Going through them, however, has proven supremely beneficial. Tucked inside one of them, evidently marking the place, was a slip of folded paper. And on it was the legend: "Imitation Limestone."
I have found the Recipe for All-Bran Cement!
Of course, as I've long suspected, it has nothing whatsoever to do with All-Bran. But for those of you whose work may have been tottering on the brink, needing only the recipe to continue, here it is:
- 2 parts coir
- 2 parts sharp sand
- 1 part fresh cement
- cement colourant
Something of an anticlimax after all this time.
And the page it was marking? That's it at the top of the post. What was I thinking?
Friday, 3 September 2004
Saltwell Park (pencil, 8 x 10.5 ins)
They tell me we're to have an Indian Summer. After the disaster that was August, that can only be a good thing.
Today gave the appearance that they might be right. It was a beautiful day with just a touch of a breeze to irritate me but keep the rest of the folks happy.
I went for a walk in the Park. It's over a year since I was there last, because of the work they've been doing with Lottery/Heritage Money to put it back to it's former Victorian splendour.
I'd intended to walk right through, taking in the refurbished Saltwell Towers and the Lake with its swans, geese and ducks, but I knew there'd be lots of mothers and kids and screaming and I wasn't really in the mood.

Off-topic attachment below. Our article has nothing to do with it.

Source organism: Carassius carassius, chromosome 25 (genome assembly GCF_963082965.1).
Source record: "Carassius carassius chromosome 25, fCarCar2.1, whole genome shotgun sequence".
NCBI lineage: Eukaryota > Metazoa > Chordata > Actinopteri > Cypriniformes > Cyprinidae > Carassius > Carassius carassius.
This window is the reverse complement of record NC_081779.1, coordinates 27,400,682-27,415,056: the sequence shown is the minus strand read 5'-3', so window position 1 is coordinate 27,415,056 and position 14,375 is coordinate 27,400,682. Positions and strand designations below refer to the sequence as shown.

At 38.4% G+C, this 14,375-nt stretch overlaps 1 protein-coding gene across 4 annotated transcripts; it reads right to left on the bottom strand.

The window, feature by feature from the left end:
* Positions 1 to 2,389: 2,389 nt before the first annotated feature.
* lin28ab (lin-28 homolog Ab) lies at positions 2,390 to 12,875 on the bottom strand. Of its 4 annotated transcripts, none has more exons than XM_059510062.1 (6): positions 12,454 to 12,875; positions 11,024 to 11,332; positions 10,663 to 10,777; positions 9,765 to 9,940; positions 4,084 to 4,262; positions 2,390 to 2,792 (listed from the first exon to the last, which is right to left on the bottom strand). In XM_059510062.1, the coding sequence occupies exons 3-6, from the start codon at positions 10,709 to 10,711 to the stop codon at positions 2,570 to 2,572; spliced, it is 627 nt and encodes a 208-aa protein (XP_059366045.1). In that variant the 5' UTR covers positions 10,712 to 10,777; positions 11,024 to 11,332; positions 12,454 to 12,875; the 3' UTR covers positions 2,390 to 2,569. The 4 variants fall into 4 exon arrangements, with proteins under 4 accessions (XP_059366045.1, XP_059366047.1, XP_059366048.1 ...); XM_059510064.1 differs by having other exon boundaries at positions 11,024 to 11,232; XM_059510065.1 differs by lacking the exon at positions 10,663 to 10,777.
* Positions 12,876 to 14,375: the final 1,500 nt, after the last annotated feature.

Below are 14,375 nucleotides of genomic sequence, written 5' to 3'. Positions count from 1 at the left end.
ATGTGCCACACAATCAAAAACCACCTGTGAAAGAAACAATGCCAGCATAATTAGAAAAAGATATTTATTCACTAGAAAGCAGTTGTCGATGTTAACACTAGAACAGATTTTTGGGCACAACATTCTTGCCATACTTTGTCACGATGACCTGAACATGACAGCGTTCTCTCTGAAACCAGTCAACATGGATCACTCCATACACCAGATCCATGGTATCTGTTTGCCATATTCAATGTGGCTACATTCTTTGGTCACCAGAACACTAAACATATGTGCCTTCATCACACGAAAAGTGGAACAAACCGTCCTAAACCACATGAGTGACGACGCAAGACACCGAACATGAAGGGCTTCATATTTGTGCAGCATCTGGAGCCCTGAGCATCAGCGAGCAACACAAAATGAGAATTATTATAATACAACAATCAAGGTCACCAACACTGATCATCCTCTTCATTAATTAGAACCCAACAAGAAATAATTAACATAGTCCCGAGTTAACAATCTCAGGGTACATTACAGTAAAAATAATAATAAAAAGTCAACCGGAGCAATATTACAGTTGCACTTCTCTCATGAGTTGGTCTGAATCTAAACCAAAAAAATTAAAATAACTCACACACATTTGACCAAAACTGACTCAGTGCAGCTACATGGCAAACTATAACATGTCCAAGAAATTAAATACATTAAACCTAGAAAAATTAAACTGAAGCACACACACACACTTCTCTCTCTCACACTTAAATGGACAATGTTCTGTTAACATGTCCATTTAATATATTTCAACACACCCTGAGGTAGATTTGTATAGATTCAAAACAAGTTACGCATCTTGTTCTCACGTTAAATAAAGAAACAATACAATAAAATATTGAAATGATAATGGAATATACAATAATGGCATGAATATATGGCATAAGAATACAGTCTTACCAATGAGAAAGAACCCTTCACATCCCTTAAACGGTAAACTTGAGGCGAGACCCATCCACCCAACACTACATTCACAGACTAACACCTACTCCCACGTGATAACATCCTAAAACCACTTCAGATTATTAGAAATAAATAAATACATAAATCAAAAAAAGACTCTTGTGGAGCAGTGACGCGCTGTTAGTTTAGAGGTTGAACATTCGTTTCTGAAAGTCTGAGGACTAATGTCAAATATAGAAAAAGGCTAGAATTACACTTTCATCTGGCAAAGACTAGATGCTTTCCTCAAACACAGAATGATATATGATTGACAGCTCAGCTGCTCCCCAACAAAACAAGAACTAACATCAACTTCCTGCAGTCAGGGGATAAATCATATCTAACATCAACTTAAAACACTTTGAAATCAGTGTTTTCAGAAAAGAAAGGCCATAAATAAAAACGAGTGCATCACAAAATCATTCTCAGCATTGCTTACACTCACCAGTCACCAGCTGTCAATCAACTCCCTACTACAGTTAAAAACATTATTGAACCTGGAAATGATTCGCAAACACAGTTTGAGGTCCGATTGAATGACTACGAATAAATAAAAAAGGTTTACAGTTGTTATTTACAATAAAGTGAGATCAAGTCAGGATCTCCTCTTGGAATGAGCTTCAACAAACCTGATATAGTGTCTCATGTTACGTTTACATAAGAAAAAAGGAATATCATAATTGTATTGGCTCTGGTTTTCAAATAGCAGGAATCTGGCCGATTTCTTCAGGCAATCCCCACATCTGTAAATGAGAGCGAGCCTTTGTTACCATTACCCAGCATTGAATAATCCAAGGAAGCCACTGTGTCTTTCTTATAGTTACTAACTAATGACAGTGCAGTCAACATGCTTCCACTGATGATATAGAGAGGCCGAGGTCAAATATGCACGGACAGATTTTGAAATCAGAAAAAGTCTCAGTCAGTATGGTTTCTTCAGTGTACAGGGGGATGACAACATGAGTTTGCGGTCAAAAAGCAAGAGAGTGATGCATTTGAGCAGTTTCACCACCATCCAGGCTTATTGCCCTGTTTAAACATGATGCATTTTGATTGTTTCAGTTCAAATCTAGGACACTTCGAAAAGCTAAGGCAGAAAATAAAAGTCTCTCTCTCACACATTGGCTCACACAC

On a whim, I'd taken a sketchbook so I decided to pick a quiet part of the Dene and do a bit of drawing.
Close to the bridge over the stream there's a good view of one of what I guess should be called Turrets. As a boy I was told they were called The Frying Pans and only in recent years did I come to question whether that might be true. Too late to ask my dad whether he was having me on
I made the right choice. With the exception of a lone jogger and a child who ran past screaming "Ice-cream-ice-cream-ice-cream!" I was undisturbed
There's something remarkably calming about drawing from the subject. I really ought to do it more often
Thursday, 2 September 2004
I suspect, in fact, that this is as a consequence of having spent so much time recently thinking visually. I've got out of the habit of verbalising. Normally I find myself writing things in my head and can't wait to get them down on the screen.
All I have at the moment are images - images of streets, images of figures, images of more abstract elements derived from buildings and rust and brick and pipework.
In an attempt to reconfigure my brain, I'm reading. I recently finished Chris Petit's Robinson - a fascinating book which manages to transpose some of the qualities of Neo-Romanticism (did I mention that Graham Sutherland was the subject of my Dissertation?) from the landscape to an urban setting.